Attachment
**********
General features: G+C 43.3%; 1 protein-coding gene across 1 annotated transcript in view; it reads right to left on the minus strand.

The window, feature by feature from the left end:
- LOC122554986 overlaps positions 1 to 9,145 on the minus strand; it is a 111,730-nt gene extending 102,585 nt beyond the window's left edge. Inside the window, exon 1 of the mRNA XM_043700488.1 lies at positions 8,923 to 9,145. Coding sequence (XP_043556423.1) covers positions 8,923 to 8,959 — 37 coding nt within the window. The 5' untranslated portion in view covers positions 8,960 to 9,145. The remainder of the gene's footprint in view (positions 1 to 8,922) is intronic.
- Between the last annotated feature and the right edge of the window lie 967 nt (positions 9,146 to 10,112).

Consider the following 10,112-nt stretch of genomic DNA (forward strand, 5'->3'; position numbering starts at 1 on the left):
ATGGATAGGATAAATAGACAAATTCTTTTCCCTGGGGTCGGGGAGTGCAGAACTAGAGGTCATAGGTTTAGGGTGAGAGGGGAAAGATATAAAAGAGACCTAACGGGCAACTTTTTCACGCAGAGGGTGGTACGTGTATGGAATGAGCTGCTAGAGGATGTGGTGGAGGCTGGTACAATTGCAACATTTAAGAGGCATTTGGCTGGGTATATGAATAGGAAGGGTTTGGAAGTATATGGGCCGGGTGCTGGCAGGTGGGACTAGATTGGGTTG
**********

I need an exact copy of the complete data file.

General features: G+C 43.3%; 1 protein-coding gene across 1 annotated transcript in view; it reads right to left on the minus strand.

The window, feature by feature from the left end:
- LOC122554986 overlaps positions 1 to 9,145 on the minus strand; it is a 111,730-nt gene extending 102,585 nt beyond the window's left edge. Inside the window, exon 1 of the mRNA XM_043700488.1 lies at positions 8,923 to 9,145. Coding sequence (XP_043556423.1) covers positions 8,923 to 8,959 — 37 coding nt within the window. The 5' untranslated portion in view covers positions 8,960 to 9,145. The remainder of the gene's footprint in view (positions 1 to 8,922) is intronic.
- Between the last annotated feature and the right edge of the window lie 967 nt (positions 9,146 to 10,112).

Consider the following 10,112-nt stretch of genomic DNA (forward strand, 5'->3'; position numbering starts at 1 on the left):
ATGGATAGGATAAATAGACAAATTCTTTTCCCTGGGGTCGGGGAGTGCAGAACTAGAGGTCATAGGTTTAGGGTGAGAGGGGAAAGATATAAAAGAGACCTAACGGGCAACTTTTTCACGCAGAGGGTGGTACGTGTATGGAATGAGCTGCTAGAGGATGTGGTGGAGGCTGGTACAATTGCAACATTTAAGAGGCATTTGGCTGGGTATATGAATAGGAAGGGTTTGGAAGTATATGGGCCGGGTGCTGGCAGGTGGGACTAGATTGGGTTG